Energy storage and rechargeable batteries are key to unlocking the potential of renewable energy. As we touched on in our previous article, lithium-ion batteries are already helping the integration of renewable energy supplies to the grid. This is a rapidly evolving field and, as with all developing technologies, some trends and pitfalls are beginning to emerge. One risk is fires caused by thermal runaway; these are causing significant losses in the industry and a tragic loss of life in some cases.1 In this article, we will be exploring the issue of battery fires and discussing the mitigation strategies available.
Batteries have always been a big part of our lives, and now power our cars, laptops, and mobiles. These small-scale batteries (such as Ni-Cad and Li-ion batteries) are fairly robust and have limited power and duration. Battery Energy Storage Systems (BESS) are batteries deployed on a much larger scale, with enough power and capacity to provide meaningful storage of power for electric grids. A BESS can be a standalone system located near loads or transmission infrastructure, or integrated into renewable energy sources or other power generation facilities. BESS projects are also deployed as a power storage solution for remote areas that are not connected to the grid.
Whenever you store a large amount of energy — whether in traditional liquid/gas forms or in batteries — there is a risk that an uncontrolled release of the energy could result in a fire or explosion. In batteries, thermal runaway describes a chain reaction in which a damaged battery begins to release energy in the form of heat, leading to further damage and a feedback loop that results in rapid heating. Left unchecked, the heat generated can cause a fire. The only way to stop thermal runaway is rapid cooling of the affected cell(s); another approach is to simply separate the affected battery module and allow the reaction to reach its destructive conclusion in a safe location.
Note that even if the fire is suppressed, thermal runaway alone can generate enough heat to damage adjacent cells and spread the reaction. Therefore thermal management, fire suppression, and physical design layout to isolate batteries from each other are all essential elements to protect a BESS installation from a thermal runaway event in a single cell.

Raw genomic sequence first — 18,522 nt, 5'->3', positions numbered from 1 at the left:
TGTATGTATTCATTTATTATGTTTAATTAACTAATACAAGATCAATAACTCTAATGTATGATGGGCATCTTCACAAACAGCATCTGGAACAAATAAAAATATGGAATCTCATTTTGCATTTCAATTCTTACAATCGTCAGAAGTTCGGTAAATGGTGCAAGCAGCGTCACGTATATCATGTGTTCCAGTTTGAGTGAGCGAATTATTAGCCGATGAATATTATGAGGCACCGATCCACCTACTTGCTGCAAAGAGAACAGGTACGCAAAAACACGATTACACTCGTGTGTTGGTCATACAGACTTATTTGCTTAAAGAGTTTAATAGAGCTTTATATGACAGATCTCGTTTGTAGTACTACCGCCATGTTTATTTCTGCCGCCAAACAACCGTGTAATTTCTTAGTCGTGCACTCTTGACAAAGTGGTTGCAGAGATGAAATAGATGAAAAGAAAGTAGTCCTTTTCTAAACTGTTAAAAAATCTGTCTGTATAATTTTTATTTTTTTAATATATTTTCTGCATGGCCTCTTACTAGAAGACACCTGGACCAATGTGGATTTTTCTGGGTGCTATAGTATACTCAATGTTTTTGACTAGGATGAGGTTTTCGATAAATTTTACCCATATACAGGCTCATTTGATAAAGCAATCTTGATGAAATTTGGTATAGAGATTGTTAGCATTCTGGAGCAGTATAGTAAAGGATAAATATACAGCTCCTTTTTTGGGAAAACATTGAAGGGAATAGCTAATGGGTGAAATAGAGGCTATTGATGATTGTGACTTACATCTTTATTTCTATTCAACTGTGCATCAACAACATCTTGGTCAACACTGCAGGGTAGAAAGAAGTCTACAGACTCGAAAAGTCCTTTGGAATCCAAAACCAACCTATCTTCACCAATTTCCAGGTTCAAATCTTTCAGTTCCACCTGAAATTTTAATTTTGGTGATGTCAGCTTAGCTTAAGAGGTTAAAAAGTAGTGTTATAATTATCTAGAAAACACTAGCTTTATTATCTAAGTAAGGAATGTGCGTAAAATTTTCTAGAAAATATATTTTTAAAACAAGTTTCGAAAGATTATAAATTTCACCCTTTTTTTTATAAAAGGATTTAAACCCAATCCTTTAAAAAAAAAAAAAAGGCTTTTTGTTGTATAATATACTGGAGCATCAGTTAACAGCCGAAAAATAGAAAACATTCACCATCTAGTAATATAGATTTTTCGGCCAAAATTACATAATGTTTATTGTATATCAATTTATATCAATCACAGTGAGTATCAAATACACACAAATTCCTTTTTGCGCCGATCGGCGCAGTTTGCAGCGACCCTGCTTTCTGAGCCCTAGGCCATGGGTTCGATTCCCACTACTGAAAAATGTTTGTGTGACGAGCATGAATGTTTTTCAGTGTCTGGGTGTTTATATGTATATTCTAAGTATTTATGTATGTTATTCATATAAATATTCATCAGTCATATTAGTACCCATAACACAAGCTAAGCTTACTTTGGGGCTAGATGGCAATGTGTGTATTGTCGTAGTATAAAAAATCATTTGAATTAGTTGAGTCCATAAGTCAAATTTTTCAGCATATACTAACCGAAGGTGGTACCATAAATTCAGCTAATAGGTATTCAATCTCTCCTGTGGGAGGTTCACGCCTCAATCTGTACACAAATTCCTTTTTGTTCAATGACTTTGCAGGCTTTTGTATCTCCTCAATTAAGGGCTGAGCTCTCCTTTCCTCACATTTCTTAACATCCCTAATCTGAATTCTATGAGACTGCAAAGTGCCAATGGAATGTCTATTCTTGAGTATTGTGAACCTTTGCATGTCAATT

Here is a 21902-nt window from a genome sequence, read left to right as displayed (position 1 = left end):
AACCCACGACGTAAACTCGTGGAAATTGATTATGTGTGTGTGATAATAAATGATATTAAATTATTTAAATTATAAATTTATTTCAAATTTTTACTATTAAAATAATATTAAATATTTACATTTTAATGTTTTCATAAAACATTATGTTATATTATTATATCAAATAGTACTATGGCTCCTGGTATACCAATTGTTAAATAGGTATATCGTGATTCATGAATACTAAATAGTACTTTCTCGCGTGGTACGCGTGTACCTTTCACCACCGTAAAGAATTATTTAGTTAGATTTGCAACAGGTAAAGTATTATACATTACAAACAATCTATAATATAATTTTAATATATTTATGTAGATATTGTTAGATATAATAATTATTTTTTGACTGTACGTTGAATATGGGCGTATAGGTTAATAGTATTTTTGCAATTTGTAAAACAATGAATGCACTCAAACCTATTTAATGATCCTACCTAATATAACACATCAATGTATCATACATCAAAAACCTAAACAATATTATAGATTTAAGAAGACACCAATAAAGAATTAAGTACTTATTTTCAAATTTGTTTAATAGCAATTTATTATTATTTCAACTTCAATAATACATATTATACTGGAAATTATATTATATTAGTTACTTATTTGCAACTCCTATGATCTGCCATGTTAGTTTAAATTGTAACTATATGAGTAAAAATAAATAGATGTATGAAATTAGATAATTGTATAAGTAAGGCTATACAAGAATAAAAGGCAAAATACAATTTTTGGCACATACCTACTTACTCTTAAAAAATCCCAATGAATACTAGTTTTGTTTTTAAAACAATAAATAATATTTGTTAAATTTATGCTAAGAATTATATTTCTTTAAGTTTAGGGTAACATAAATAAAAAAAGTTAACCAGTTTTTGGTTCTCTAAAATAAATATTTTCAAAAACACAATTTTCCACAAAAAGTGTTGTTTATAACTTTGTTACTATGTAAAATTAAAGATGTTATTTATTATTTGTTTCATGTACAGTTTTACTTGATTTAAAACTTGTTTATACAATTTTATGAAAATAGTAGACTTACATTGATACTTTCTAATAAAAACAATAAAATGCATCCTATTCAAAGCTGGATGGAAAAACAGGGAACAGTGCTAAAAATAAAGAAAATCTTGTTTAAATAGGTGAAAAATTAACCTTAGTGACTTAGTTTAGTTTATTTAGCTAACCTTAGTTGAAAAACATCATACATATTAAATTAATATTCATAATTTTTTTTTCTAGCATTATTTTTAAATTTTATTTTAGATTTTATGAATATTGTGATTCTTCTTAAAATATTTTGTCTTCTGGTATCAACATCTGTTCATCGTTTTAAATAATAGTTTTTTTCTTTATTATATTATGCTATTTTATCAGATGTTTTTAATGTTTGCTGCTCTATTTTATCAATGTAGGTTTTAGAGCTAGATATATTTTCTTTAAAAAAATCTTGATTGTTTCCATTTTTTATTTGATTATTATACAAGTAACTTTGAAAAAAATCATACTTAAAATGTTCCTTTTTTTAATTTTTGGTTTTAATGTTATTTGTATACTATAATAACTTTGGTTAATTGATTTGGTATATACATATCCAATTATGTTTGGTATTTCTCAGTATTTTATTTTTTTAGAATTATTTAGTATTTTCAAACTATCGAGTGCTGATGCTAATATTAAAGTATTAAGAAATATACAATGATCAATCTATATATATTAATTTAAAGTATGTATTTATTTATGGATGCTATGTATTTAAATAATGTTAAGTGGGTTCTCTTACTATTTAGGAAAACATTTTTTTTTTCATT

Possible causes of fire
Some of the possible causes of fires include:
- temperature control
- inherent cell defects
- damage during construction
- operation of the BESS outside of recommended parameters (temperature, charge rate, state of charge, etc.)
- damage due to operational negligence.
It is clear from the number and frequency of incidents that thermal runaway and battery fires are a serious risk that must be proactively managed by the owners, operators, and constructors of BESS systems. A holistic approach in BESS design is needed for each project. Batteries must be protected from day one of construction and there must be a zero tolerance approach to battery abuse. Battery management systems must be sophisticated, monitored, and responded to. Gas detection, explosion prevention, fire detection, and fire suppression as well as a robust emergency response plan are essential to mitigate the damage if a thermal runway event does occur.
There are a number of new and recently-revised standards relevant to the design and deployment of BESS systems, however the technology and industry continues to develop rapidly and is constantly innovating to improve project value and safety. While future-proofing an installation to ensure long-term insurability can be challenging in this environment, success can be found in a holistic approach that covers all aspects of the design.
To assess emergency response, underwriters look for evidence of detailed dialogue with emergency services and a written protocol for incidents (documented pre-fire plans). Ultimately, early engagement with your risk adviser is key to ensuring that your project is well protected, safe, reliable, and well positioned to benefit from a competitive insurance placement for the long-term life of the project.
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